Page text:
CardieX’s wearable blood pressure sensor technology passes trial

CardieX, a Sydney-based global health technology company, has announced successful trial of its pulse wave analysis (PWA) technology in a wearable blood pressure sensor.

The results from an eight-week, 15-person trial of the technology in partnership with the Macquarie University’s faculty of medicine and health sciences have validated the commercial applications of the technology, CardieX announced today.

The trial has proven hat using the CardieX technology, together with blood pressure monitoring sensors developed by Silicon Valley based company Blumio, one could accurately extract cardiovascular signals from a variety of trial patient subjects with differing cardiovascular conditions as well as track changes in cardiovascular events in those patients .

CardieX’s trial objective was to determine the degree of blood pressure data that could be extracted from Blumio’s radar frequency sensor using CardieX’s PWA technology and the comparison of that sensor data to Cardiex’s (non-sensor based) XCEL device.

“In order to develop a commercial wearable blood pressure sensor, it requires the extraction of precise cardiovascular and blood pressure data from the relevant sensor. This initial trial is extremely encouraging as a clear demonstration of the use of our technology to extract specific blood pressure data from a wearable sensor,” CardieX CEO, Craig Cooper said.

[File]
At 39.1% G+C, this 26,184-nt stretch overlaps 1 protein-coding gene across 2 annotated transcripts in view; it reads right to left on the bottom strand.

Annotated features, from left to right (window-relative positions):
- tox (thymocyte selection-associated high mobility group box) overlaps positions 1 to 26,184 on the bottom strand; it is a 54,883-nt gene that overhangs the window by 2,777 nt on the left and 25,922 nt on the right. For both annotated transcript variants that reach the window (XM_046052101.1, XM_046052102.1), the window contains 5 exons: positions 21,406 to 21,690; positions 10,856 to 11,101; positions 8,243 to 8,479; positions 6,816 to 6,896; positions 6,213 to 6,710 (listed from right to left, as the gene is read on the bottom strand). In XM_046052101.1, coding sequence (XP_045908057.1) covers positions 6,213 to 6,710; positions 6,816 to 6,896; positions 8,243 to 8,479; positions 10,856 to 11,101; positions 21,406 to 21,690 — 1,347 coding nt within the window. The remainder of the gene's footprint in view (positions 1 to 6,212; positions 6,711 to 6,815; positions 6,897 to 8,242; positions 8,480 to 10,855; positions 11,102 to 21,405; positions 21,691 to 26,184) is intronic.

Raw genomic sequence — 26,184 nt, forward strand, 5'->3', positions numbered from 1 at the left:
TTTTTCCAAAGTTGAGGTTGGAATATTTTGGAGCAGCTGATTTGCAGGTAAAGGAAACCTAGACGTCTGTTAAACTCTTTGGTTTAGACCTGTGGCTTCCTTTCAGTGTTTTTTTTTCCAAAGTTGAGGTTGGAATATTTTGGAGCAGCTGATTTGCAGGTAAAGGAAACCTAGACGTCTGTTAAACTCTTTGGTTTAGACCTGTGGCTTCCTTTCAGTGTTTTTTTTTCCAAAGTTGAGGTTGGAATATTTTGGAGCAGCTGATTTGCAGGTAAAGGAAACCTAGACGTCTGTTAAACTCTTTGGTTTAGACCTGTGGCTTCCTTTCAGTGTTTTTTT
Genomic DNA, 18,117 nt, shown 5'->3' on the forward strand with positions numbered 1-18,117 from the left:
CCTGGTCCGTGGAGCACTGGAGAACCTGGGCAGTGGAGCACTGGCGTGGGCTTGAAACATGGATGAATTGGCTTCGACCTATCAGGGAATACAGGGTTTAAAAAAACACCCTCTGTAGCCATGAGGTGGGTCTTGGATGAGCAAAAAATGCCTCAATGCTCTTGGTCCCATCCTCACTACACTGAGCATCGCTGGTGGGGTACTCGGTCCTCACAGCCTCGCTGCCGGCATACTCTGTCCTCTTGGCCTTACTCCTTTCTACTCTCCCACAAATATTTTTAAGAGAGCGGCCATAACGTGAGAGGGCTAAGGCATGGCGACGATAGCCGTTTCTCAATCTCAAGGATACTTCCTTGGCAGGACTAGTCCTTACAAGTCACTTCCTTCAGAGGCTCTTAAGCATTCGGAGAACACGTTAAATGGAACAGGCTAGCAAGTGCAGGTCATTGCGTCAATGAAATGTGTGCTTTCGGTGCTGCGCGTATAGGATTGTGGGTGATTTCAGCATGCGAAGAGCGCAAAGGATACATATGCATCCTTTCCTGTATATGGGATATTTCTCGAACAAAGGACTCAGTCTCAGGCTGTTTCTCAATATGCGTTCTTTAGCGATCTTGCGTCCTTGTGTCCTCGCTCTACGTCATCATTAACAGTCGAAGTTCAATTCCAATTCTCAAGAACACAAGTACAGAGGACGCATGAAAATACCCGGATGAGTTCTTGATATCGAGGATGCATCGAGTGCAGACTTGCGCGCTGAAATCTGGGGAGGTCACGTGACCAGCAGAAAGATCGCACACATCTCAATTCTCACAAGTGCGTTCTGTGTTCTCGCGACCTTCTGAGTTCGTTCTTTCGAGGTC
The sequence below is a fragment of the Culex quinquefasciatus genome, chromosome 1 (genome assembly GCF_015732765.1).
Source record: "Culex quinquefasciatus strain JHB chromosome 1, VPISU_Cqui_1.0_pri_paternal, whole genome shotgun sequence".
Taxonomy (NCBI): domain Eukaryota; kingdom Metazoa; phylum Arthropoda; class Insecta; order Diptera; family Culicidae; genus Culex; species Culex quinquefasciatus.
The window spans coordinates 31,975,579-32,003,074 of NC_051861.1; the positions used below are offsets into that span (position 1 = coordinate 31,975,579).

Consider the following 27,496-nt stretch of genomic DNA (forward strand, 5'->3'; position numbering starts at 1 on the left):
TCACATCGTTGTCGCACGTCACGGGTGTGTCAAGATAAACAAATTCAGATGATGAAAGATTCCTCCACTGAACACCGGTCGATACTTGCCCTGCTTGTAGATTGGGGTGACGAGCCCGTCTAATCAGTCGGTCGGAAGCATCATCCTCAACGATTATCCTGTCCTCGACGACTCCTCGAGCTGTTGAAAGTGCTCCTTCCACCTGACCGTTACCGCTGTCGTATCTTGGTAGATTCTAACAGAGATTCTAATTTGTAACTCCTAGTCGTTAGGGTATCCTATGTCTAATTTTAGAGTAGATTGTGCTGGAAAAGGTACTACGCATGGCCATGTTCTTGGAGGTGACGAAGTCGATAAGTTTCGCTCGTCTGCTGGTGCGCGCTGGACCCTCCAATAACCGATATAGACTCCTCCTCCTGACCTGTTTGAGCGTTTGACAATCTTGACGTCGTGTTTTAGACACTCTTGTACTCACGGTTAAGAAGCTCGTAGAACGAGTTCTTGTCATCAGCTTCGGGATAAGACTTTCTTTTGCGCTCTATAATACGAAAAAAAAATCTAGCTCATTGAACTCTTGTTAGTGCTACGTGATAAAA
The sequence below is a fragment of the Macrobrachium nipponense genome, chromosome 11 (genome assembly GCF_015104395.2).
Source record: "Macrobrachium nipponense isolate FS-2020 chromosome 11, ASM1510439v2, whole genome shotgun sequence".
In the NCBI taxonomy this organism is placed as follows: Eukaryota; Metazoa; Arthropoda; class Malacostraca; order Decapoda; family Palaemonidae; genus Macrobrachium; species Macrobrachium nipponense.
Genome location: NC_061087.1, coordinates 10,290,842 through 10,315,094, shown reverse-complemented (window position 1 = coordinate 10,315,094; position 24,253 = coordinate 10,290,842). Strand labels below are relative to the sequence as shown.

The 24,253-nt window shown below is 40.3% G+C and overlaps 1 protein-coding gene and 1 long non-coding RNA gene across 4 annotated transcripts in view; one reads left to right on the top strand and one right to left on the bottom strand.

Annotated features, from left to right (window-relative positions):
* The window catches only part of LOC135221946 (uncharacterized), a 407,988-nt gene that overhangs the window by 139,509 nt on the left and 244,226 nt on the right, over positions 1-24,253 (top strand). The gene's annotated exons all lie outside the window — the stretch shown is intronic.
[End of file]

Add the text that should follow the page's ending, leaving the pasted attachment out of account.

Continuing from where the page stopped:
As part of a multi-phase program, this first trial assessed the feasibility of obtaining cardiovascular blood pressure (BP) related data using Blumio’s radar frequency sensor and analysing it via CardieX PWA technology. The trial was led by CardieX Principal Scientist, Dr. Ahmad Qasem together with Professor Alberto Avolio of Macquarie University.

The trial also gave a strong indication that further central blood pressure (cBP) readings can be extracted from the sensor in a wearable device using CardieX neural learning and proprietary algorithms (A.I).

“We are continuing to refine the data obtained in the trial but our analysis to date has shown that with further neural learning – and the application of our proprietary algorithms – we have the ability to extract a wide range of commercially viable medical and consumer data from the sensor,”Cooper said.